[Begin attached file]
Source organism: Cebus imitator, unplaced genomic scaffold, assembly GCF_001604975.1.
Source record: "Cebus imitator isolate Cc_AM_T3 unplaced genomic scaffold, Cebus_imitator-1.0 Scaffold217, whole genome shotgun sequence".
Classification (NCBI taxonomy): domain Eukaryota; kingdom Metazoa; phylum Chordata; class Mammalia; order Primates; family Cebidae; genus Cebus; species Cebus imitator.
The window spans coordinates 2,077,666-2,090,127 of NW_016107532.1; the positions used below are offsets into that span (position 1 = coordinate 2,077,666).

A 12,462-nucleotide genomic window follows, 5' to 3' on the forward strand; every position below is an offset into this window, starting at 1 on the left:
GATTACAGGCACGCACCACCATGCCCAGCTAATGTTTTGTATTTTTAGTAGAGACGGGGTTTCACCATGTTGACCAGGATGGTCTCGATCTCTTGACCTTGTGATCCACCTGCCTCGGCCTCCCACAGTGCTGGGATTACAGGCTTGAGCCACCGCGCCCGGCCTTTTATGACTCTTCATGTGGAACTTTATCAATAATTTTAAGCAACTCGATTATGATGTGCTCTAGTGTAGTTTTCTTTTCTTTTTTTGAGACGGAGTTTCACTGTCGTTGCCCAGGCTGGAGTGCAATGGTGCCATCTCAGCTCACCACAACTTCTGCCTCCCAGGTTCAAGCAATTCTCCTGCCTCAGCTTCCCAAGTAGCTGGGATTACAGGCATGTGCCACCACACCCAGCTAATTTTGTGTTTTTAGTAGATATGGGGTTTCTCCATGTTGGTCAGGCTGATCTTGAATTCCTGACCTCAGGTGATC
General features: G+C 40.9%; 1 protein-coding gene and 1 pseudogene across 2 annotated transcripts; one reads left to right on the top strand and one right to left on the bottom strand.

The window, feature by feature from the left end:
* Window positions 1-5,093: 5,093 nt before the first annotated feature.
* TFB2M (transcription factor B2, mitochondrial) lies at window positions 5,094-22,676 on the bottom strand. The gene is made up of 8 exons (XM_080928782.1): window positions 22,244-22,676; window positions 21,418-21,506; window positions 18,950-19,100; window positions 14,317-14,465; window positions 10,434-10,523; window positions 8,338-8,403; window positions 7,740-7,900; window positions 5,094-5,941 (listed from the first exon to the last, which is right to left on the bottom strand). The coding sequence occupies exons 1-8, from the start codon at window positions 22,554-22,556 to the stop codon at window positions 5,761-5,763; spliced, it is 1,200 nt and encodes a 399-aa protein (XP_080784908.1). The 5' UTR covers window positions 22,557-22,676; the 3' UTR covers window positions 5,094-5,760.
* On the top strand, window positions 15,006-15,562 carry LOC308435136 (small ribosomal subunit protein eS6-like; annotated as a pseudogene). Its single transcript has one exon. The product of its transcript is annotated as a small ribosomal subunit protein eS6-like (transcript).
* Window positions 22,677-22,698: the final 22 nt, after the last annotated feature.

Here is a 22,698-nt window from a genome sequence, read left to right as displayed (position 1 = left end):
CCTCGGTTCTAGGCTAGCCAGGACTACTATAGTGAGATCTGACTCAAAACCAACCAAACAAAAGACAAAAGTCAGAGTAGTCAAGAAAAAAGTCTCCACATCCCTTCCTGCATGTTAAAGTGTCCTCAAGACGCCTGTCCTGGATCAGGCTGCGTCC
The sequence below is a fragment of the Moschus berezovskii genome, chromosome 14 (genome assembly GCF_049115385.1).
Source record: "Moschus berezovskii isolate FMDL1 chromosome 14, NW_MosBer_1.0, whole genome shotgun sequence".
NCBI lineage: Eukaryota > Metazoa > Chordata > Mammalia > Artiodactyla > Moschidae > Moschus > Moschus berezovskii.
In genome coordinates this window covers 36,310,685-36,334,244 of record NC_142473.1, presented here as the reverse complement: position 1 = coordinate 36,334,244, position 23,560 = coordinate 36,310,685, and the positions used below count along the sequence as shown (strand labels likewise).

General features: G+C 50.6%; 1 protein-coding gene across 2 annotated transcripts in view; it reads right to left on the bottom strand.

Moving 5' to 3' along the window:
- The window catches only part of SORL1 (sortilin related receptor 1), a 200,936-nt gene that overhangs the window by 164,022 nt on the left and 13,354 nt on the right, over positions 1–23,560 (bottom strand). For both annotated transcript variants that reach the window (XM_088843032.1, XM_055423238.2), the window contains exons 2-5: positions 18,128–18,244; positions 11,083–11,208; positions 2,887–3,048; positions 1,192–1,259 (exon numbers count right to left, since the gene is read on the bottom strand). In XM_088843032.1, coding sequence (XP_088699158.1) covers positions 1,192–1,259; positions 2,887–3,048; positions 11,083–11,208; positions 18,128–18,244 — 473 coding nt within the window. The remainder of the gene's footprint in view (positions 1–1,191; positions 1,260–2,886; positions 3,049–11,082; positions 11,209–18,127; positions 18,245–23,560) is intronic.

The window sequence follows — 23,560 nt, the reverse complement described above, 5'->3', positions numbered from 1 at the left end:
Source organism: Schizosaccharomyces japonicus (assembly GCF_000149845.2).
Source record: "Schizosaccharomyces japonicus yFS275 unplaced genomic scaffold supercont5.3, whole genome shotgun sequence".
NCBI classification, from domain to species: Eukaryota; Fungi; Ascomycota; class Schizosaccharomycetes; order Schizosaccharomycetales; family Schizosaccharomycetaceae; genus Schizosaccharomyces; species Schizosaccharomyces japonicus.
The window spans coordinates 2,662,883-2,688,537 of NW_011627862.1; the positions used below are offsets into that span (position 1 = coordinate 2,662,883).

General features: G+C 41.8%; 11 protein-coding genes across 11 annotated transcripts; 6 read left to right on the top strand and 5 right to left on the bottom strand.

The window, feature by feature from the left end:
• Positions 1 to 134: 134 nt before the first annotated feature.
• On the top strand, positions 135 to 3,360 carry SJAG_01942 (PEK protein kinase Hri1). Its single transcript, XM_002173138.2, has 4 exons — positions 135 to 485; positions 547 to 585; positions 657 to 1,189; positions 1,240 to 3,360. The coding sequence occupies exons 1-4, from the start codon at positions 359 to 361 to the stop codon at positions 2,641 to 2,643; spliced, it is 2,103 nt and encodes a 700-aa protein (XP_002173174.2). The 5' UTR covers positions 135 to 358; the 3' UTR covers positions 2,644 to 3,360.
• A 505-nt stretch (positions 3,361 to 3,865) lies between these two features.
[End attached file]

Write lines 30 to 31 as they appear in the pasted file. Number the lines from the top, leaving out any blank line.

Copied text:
• On the top strand, positions 135 to 3,360 carry SJAG_01942 (PEK protein kinase Hri1). Its single transcript, XM_002173138.2, has 4 exons — positions 135 to 485; positions 547 to 585; positions 657 to 1,189; positions 1,240 to 3,360. The coding sequence occupies exons 1-4, from the start codon at positions 359 to 361 to the stop codon at positions 2,641 to 2,643; spliced, it is 2,103 nt and encodes a 700-aa protein (XP_002173174.2). The 5' UTR covers positions 135 to 358; the 3' UTR covers positions 2,644 to 3,360.
• A 505-nt stretch (positions 3,361 to 3,865) lies between these two features.